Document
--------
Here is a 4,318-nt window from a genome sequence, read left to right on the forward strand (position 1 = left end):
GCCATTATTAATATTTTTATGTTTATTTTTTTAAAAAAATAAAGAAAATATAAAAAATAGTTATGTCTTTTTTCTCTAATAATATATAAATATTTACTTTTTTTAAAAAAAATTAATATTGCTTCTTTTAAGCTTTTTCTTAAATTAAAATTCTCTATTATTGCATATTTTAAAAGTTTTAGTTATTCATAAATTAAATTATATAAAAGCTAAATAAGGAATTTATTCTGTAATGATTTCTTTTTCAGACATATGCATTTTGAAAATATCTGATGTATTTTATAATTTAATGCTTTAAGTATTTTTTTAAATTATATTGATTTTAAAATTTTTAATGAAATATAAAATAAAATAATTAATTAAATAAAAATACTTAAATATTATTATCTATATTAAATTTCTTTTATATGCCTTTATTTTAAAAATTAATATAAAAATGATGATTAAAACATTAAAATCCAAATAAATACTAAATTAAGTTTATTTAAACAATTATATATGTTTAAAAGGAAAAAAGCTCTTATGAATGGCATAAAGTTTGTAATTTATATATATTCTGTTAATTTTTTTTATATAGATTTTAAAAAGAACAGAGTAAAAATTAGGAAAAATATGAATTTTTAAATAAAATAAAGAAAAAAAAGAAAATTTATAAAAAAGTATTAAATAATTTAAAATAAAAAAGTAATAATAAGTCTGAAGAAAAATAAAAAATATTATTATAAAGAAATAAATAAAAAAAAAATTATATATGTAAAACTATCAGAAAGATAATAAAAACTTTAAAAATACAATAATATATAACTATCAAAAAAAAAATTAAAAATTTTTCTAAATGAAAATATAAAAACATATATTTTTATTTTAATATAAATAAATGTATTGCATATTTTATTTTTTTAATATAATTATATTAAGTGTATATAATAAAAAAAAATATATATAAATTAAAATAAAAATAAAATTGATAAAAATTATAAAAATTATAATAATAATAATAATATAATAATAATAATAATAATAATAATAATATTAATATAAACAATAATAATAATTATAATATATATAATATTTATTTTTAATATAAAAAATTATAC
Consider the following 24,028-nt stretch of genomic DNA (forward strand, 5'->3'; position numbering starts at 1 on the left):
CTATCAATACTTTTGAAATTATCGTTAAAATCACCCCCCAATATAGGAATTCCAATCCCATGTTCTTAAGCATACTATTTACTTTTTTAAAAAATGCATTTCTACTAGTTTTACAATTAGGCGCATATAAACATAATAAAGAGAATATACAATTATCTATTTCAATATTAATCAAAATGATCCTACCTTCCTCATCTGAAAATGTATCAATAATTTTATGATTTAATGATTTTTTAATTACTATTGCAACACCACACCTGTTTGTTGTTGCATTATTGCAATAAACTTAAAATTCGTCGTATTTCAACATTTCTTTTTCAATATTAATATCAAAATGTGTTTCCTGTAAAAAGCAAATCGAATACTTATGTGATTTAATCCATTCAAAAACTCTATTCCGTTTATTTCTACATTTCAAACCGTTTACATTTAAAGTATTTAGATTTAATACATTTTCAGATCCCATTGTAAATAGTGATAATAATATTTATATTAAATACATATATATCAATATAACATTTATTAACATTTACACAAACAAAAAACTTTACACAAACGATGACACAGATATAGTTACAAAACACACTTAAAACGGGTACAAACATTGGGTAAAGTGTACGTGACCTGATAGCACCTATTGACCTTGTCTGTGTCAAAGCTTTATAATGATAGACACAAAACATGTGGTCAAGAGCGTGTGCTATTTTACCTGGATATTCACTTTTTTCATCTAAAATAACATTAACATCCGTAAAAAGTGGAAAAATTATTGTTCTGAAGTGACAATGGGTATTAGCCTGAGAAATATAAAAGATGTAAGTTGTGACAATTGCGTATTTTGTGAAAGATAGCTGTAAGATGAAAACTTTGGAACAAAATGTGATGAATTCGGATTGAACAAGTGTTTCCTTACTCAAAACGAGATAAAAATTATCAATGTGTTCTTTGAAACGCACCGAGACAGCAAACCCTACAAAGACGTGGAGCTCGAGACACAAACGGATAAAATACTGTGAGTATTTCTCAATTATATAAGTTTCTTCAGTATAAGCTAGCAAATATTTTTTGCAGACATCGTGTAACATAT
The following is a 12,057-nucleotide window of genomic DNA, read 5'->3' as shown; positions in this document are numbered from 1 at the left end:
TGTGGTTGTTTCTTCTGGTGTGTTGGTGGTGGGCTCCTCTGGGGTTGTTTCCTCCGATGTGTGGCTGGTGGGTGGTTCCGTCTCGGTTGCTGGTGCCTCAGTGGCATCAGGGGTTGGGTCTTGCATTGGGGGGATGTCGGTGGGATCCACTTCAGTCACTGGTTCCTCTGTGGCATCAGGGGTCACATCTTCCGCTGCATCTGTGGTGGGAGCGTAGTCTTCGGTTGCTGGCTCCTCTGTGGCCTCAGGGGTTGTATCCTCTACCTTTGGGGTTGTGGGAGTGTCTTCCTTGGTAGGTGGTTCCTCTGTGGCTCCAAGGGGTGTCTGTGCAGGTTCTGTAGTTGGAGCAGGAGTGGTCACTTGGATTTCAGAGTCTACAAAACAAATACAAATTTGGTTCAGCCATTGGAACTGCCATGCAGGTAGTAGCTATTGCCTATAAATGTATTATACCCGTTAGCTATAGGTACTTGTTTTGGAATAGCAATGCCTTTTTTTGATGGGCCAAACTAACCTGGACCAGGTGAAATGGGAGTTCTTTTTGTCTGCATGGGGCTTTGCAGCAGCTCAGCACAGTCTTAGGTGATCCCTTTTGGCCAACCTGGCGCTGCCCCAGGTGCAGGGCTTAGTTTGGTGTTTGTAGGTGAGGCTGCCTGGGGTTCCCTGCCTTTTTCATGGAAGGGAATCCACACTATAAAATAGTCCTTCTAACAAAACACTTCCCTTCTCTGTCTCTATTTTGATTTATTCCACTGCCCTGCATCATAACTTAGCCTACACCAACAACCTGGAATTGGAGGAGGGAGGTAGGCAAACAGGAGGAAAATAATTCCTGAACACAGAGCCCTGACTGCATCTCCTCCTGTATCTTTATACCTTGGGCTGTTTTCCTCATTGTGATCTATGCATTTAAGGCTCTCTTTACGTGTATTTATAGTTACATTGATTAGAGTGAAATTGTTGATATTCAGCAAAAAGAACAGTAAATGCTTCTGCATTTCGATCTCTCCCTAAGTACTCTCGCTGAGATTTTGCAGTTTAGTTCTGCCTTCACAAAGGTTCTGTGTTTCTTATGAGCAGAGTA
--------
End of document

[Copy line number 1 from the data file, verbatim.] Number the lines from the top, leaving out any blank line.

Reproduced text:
Here is a 4,318-nt window from a genome sequence, read left to right on the forward strand (position 1 = left end):